— If you wish to choose specific seats and dates when you renew your Season Tickets, simply fill out the form you received in the mail and either return it to the Box Office by mail or bring it to the Box Office during business hours. We will process renewals in the order we receive them and NEVER in person.

If you feel you must choose specific seats, please offer flexibility on dates. For example, offer us a 1st, 2nd and 3rd choice of dates you desire. Alternately, if you must have certain dates, please be flexible in the seats you will accept. Again, offer us a 1st, 2nd and 3rd choice of seating areas.

PLEASE NOTE: During the month of September we will only process Season Ticket renewals using the Season Ticket renewal form. We cannot process your form over the phone or in person. After we process your form we will mail you a detailed receipt with your dates and seating assignments.

2014 PlazaCo SEASON TICKET HOLDERS ENJOY MANY BENEFITS. THEY ARE:

  • OUR BEST TICKET PRICE — A 20% discount over regular ticket prices. Owning a Season Ticket amounts to seeing two shows for FREE.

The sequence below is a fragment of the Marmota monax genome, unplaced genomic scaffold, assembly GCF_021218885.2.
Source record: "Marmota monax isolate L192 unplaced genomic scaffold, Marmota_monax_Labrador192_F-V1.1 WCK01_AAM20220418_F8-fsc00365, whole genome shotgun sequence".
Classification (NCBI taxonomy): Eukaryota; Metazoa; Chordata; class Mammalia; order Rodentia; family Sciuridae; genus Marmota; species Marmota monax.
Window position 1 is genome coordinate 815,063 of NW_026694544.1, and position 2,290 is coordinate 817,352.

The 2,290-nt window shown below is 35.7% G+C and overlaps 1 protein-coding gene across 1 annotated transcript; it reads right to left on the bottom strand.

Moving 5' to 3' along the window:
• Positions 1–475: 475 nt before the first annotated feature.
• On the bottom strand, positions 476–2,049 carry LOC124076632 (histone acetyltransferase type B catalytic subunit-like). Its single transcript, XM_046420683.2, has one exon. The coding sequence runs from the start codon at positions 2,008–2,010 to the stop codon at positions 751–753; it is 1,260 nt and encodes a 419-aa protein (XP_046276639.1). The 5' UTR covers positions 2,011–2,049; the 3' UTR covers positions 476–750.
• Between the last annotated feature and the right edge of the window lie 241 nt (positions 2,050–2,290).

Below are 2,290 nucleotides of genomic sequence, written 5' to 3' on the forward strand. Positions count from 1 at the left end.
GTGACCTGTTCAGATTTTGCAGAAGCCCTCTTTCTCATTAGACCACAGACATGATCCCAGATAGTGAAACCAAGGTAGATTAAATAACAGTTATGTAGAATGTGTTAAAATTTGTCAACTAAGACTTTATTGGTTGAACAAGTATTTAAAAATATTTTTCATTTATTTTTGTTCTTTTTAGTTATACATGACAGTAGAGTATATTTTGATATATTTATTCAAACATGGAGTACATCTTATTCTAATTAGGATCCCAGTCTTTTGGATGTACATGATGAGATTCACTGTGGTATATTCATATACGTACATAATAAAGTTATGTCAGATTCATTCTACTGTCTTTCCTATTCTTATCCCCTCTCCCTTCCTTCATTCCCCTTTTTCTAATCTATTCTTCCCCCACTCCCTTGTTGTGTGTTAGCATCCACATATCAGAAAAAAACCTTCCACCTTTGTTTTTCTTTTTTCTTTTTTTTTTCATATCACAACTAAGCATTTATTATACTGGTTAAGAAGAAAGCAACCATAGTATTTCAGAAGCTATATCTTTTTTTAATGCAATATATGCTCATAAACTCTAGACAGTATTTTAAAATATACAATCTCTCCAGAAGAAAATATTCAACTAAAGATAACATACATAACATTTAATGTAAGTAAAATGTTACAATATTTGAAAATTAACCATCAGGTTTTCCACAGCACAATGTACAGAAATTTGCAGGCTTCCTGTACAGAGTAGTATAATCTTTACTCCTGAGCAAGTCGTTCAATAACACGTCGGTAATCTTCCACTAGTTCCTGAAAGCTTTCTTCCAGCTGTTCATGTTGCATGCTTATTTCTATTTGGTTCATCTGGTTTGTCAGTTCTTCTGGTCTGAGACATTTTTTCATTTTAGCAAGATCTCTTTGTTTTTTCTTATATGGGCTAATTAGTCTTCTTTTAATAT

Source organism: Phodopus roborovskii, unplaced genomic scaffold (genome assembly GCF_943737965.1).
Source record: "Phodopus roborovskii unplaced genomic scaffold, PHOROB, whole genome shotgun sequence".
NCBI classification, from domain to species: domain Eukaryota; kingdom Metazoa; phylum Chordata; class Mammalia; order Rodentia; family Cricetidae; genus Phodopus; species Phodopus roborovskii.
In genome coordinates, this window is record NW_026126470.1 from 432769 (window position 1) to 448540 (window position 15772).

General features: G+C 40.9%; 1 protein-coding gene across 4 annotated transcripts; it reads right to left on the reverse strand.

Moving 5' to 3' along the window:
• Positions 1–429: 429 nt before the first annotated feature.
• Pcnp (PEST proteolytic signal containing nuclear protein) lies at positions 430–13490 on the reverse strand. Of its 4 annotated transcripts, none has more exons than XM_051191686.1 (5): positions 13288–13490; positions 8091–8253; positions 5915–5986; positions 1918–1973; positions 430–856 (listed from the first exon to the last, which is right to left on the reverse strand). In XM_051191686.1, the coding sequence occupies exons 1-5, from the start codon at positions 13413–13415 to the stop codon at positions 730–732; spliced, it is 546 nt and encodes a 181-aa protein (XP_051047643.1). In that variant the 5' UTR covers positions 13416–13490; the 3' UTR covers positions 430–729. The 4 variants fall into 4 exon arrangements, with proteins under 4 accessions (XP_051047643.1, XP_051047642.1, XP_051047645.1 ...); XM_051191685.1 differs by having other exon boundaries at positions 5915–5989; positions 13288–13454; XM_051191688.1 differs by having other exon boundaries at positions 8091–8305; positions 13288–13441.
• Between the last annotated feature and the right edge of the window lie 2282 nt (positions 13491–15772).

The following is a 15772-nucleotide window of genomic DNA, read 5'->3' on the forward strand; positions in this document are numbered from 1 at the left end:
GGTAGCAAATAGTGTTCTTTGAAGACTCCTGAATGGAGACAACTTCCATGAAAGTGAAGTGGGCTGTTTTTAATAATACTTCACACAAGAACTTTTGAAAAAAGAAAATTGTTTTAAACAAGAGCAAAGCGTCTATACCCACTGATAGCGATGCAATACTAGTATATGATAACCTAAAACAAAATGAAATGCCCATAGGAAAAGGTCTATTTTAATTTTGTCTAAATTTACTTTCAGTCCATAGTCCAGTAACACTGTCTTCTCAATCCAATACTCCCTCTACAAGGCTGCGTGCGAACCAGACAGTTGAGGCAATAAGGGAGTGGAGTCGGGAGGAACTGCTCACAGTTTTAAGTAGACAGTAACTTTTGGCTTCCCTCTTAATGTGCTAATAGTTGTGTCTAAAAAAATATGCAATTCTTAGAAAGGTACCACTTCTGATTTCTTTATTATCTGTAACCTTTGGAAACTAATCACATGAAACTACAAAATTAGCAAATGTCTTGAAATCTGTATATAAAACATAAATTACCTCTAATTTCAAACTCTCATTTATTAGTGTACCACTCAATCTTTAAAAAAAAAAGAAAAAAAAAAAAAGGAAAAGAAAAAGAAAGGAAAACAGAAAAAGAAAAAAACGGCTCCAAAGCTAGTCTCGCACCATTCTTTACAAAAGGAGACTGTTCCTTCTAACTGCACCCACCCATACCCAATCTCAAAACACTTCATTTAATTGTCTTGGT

• FIRST PRIORITY SEATING — The ability to reserve seats and dates in advance of the general public.
  • FREE EXCHANGES — The ability to exchange dates when 24 hours notice is given.
  • A FULL YEAR OF ENTERTAINMENT — 10 guaranteed evenings of quality family entertainment.

AND WHAT A FANTASTIC SEASON WE HAVE IN STORE!

We have planned a season of thrills, chills and laughs at PlazaCo in 2014. Here’s what your Season Ticket gets you:

CASH ON DELIVERY – December 31st thru January 25th

cash-on-delivery-web-logo    A con artist has been duping the Government for years by claiming every type of benefit for fictitious people. When welfare investigators show up, he has to do some very quick thinking to bring these made up people to life. Fast paced British farce at it’s very finest.